China’s Charging Growth

By Glenn Dyer | More Articles by Glenn Dyer

China’s GDP jumped 11.9% in the March quarter; almost double the 6.1% growth a year ago when China struggled with the impact of the credit crisis and global slump.

It was the strongest growth in three years and recalled the pace of 2006-2007.

Consumer inflation eased, producer prices edged up, retail sales were sold and other data confirmed the economy remains in a state of strong growth, with no sign of any slowing evident.

The rise in growth was just above forecasts of around 11.5%, and follows a 10.7% annual rate in the last quarter of 2009 and 8.7% across the year as a whole.

It was also well above the 9.6% rise forecast for all of this year by the Asian Development Bank.

Growth was up 11.3% (annual) from the 4th quarter of 2009.

So far this week we have already seen a sharp, 11.7% rise in house prices in the year to March, another rise in the country’s reserves in the first quarter to more than $US2.4 trillion, a surging in car sales, a 66% jump in imports and a 24% rise in exports in the quarter, and near record amounts of iron ore, copper, aluminium and other commodities imported.

Consumer inflation rose a less-than-estimated 2.4% in March from a year earlier, after a 2.7% rise in February.

Producer prices rose 5.9% in March, after climbing 5.4% in February.

Industrial production rose 18.1% in March and 19.6% over the first quarter.

All this news brought the predictable forecasts from western economists of a crackdown in China to slow the economy.

But the State Council has decided to change tack and introduce new property taxes. At least one is being prepared for immediate introduction after the sharp rise in house prices continued in March.

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Crude steel production was up to nearly 55 million tonnes in March, from 50.36 million tonnes in February.

The first three months of last year were very sluggish as China battled the impact of the credit crunch and global recession which chopped into its exports and demand.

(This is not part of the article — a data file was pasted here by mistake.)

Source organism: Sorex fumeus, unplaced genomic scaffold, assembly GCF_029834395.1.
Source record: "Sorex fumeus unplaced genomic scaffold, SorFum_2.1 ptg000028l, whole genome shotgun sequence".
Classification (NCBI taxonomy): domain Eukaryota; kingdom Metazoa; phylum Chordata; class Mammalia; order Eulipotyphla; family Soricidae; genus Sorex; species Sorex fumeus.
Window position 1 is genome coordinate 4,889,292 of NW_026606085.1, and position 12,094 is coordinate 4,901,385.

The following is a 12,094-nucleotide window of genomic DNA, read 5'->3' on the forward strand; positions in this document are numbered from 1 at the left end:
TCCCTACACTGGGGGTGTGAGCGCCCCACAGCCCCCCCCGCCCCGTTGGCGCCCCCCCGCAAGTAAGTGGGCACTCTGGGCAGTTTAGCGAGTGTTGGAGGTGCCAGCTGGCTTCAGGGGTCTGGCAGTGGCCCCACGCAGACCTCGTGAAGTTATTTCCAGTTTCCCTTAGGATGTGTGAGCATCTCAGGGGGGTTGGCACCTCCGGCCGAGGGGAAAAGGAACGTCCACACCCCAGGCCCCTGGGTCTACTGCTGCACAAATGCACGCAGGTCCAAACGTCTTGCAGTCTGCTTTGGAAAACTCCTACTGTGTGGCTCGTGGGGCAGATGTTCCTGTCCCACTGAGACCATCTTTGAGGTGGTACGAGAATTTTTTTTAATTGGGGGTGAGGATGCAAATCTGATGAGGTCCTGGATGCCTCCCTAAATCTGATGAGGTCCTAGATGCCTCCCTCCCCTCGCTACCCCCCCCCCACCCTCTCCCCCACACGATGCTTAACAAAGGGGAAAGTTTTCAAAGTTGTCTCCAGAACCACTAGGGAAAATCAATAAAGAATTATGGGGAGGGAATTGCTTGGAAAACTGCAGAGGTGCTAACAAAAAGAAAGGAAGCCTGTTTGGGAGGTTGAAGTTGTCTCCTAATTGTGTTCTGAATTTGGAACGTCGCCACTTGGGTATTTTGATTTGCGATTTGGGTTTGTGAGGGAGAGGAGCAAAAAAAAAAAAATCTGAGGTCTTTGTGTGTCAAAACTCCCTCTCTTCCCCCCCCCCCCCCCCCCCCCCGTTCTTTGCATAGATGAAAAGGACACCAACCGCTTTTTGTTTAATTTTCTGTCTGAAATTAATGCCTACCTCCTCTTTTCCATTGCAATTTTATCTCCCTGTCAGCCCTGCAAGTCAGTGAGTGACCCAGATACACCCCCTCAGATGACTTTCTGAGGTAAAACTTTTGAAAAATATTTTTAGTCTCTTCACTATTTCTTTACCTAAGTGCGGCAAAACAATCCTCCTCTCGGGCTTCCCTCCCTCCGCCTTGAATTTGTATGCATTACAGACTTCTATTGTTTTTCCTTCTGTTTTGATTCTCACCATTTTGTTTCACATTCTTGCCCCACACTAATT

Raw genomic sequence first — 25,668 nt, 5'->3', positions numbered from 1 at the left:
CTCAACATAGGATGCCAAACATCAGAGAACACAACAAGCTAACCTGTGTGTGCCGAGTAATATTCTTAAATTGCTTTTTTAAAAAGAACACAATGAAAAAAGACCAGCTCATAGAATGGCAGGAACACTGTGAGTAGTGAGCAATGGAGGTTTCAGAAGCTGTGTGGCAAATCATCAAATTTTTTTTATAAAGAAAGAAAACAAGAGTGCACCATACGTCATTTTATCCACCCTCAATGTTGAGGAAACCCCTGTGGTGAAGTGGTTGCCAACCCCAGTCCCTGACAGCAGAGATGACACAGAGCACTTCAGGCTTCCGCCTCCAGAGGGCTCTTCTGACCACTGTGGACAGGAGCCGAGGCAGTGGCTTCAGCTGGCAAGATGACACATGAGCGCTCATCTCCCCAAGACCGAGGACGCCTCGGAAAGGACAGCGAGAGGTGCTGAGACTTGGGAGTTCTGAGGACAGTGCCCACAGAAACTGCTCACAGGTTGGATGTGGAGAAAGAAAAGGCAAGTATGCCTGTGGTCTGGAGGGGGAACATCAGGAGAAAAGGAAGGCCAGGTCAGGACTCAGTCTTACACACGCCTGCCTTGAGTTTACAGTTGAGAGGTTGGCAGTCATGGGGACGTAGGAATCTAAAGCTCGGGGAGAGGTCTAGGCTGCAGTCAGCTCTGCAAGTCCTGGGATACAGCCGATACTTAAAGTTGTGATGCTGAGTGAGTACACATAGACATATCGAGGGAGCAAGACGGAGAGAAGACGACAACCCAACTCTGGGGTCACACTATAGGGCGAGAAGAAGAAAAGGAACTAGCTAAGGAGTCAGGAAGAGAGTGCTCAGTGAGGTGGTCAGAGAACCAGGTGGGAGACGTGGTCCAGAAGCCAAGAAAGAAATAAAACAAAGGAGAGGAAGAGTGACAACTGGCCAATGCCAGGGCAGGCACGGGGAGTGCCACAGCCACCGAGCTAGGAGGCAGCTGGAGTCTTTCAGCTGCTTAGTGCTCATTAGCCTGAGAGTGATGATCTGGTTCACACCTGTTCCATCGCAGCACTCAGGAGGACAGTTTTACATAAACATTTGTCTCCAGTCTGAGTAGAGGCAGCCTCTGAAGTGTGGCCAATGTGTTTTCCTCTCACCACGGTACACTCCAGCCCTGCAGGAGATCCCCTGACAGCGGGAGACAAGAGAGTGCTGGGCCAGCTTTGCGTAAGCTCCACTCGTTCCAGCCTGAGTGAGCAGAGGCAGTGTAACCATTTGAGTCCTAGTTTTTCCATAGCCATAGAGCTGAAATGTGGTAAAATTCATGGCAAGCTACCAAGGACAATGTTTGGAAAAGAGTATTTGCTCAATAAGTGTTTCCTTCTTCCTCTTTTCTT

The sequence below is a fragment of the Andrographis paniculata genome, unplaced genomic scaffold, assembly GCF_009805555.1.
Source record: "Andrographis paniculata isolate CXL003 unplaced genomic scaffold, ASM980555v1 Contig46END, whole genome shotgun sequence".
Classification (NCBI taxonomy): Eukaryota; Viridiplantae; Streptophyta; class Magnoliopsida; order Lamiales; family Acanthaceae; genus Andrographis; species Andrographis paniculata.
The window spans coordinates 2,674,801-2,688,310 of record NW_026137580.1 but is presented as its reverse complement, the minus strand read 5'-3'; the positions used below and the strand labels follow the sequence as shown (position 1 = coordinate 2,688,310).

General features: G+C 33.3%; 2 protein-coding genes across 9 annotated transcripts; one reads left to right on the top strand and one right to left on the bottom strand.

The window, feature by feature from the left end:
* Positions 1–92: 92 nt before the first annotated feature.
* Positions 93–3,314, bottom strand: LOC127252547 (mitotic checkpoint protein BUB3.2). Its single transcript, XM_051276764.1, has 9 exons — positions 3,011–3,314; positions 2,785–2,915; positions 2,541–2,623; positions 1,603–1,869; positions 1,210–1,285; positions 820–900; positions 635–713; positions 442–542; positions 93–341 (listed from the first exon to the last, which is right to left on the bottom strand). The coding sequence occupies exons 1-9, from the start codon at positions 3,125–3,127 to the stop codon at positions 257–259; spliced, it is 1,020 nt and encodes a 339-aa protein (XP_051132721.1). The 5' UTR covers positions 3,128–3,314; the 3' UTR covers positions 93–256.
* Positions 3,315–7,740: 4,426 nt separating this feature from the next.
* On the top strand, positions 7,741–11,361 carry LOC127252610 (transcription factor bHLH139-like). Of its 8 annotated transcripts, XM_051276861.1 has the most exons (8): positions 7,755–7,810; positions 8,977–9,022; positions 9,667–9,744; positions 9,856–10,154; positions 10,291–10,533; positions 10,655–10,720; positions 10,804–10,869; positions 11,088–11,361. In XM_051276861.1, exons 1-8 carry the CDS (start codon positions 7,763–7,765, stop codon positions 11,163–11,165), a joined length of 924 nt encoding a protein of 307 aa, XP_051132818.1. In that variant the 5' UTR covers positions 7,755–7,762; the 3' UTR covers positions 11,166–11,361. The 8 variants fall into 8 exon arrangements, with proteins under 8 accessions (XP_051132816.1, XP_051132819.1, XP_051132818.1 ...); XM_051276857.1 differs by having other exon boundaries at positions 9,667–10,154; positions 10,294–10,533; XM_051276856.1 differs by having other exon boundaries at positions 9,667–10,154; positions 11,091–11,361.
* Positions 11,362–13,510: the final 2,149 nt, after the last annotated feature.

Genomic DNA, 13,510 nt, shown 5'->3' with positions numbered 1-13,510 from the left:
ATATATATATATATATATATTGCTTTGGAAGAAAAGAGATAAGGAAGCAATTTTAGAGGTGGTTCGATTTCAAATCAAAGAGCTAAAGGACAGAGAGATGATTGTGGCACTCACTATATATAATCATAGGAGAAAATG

Retail sales climbed 17.9% with car sales up 76% in the first quarter from a year earlier.

Urban fixed asset investment increased 26.4% in the first quarter from a year earlier.

Residential and commercial real-estate prices in 70 cities climbed 11.7% in March from the same month a year ago when they were depressed by the slump. The rise in the year to March was the highest since records started five years ago.

China’s State Council said on Wednesday that it has ordered the speeding up of a study of a property tax that could help to cool the market.

The government has already tightening mortgage lending and re-imposing a sales tax and ordered banks to cut lending and to stop taking undeveloped land as security over loans.

Banks have been told to check all property loans, boost payments and security if need be. A team, from the banking regulator will make examinations in the third quarter.

The central bank has twice asked lenders to set aside more cash as reserves this year.

The AMP’s Dr Shane Oliver said the much anticipated Chinese economic data for March came in roughly as expected.

"Inflation actually surprised on the downside falling back to 2.4% over the year to March (down from 2.7% in February).

"The strength in China and a likely further rise in inflation is consistent with further monetary tightening and a move to allow the Renminbi to start appreciating again.

"However, with growth indicators coming in pretty much in line with expectations and inflation falling back a notch and most of the rise in inflation over the last year due to higher food prices there is no need for the Chinese authorities to get aggressive in trying to slow the economy and as such we continue to see a soft landing with growth settling around 10% for China this year."

Glenn Dyer

About Glenn Dyer

Glenn Dyer has been a finance journalist and TV producer for more than 40 years. He has worked at Maxwell Newton Publications, Queensland Newspapers, AAP, The Australian Financial Review, The Nine Network and Crikey.

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